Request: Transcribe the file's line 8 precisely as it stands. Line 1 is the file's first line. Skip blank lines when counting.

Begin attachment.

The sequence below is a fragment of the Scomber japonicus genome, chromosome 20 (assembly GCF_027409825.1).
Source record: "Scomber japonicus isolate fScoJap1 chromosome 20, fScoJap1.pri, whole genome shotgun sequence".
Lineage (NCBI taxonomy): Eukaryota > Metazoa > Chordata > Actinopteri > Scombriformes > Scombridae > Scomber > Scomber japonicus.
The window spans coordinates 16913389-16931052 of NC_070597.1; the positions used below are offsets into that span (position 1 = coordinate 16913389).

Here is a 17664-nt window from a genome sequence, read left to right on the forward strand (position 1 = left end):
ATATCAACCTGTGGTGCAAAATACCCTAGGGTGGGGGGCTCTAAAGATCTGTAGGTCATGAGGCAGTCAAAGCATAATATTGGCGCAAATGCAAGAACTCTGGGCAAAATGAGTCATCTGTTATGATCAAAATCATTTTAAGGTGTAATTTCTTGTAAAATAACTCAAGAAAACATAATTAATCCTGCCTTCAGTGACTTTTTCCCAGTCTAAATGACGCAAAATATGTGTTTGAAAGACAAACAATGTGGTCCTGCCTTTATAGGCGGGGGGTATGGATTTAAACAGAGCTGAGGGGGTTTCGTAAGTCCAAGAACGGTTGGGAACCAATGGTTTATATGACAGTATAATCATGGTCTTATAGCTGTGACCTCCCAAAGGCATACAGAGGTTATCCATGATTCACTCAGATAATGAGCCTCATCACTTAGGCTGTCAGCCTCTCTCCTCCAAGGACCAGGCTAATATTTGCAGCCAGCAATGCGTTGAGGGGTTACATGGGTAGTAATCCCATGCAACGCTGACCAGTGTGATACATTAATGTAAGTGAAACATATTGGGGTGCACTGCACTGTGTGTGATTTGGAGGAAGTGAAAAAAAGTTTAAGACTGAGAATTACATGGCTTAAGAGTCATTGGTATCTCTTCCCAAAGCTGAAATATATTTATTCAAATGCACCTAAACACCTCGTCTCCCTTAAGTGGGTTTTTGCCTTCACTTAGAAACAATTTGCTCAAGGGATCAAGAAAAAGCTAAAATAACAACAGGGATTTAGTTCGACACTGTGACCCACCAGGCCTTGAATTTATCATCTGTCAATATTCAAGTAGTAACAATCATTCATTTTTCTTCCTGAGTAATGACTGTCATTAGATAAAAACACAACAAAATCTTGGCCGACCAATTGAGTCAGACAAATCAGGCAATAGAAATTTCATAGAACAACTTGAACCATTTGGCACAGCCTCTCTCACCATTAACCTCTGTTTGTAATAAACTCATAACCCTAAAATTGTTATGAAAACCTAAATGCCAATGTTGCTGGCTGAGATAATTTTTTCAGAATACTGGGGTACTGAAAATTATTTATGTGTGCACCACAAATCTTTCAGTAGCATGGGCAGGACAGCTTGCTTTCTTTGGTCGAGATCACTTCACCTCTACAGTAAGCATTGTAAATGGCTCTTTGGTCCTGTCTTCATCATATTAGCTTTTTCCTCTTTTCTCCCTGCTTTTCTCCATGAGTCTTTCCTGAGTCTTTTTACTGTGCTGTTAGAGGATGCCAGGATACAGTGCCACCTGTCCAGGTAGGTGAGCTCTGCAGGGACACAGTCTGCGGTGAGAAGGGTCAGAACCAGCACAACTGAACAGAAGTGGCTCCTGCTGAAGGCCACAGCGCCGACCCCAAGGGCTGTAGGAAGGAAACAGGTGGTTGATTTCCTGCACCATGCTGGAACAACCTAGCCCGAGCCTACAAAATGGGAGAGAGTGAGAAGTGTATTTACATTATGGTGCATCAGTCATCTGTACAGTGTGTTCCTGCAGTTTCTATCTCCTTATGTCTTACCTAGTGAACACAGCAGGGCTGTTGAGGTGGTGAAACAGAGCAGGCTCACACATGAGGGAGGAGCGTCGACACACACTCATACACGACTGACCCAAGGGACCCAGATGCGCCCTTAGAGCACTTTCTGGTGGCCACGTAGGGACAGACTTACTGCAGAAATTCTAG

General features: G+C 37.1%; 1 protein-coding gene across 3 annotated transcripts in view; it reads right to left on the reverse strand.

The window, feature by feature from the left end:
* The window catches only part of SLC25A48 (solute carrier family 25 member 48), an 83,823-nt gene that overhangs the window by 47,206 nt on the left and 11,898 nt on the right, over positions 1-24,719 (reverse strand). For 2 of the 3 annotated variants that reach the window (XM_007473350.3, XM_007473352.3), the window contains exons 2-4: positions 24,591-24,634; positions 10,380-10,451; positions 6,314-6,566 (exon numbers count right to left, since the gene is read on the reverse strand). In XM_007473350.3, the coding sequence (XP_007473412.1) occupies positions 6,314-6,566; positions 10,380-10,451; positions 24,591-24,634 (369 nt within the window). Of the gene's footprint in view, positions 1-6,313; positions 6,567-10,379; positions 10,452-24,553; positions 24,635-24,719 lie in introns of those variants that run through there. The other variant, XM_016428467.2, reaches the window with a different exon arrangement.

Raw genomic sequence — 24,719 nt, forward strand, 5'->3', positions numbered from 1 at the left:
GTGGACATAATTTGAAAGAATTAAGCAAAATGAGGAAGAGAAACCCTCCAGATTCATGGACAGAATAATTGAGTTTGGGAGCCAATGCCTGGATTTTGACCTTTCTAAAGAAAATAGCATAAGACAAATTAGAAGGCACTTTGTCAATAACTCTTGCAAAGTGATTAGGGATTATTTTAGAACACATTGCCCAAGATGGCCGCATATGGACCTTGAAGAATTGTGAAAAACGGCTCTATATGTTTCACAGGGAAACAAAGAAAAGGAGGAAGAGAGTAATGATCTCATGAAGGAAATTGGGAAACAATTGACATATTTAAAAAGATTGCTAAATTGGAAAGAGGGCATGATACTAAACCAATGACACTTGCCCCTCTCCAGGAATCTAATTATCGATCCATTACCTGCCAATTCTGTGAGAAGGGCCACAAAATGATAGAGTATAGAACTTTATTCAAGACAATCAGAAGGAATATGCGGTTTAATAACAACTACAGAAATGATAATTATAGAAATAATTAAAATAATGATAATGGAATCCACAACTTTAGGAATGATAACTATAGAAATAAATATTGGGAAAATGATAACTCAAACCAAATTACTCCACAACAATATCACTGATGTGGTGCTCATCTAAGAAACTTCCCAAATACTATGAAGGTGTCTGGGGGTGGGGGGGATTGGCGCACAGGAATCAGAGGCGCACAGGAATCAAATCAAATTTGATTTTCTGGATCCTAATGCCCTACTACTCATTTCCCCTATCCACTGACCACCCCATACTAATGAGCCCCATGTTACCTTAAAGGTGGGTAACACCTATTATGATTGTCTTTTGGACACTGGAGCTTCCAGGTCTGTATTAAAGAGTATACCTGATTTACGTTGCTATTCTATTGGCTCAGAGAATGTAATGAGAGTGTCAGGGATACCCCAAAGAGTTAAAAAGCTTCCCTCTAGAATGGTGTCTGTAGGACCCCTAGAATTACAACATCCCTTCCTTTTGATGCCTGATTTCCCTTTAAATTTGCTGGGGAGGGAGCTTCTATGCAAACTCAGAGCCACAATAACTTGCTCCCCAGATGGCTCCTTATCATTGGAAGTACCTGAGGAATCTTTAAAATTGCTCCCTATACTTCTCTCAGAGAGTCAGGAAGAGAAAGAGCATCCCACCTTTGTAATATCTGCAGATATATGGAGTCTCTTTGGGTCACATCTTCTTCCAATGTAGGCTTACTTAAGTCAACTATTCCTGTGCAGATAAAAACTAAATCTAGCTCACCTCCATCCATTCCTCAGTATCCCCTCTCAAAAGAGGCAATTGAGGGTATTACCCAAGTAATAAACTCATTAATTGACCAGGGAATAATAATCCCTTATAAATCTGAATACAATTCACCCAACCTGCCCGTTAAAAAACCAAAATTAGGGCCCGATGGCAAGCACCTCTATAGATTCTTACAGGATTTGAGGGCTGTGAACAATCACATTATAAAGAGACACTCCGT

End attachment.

The window, feature by feature from the left end: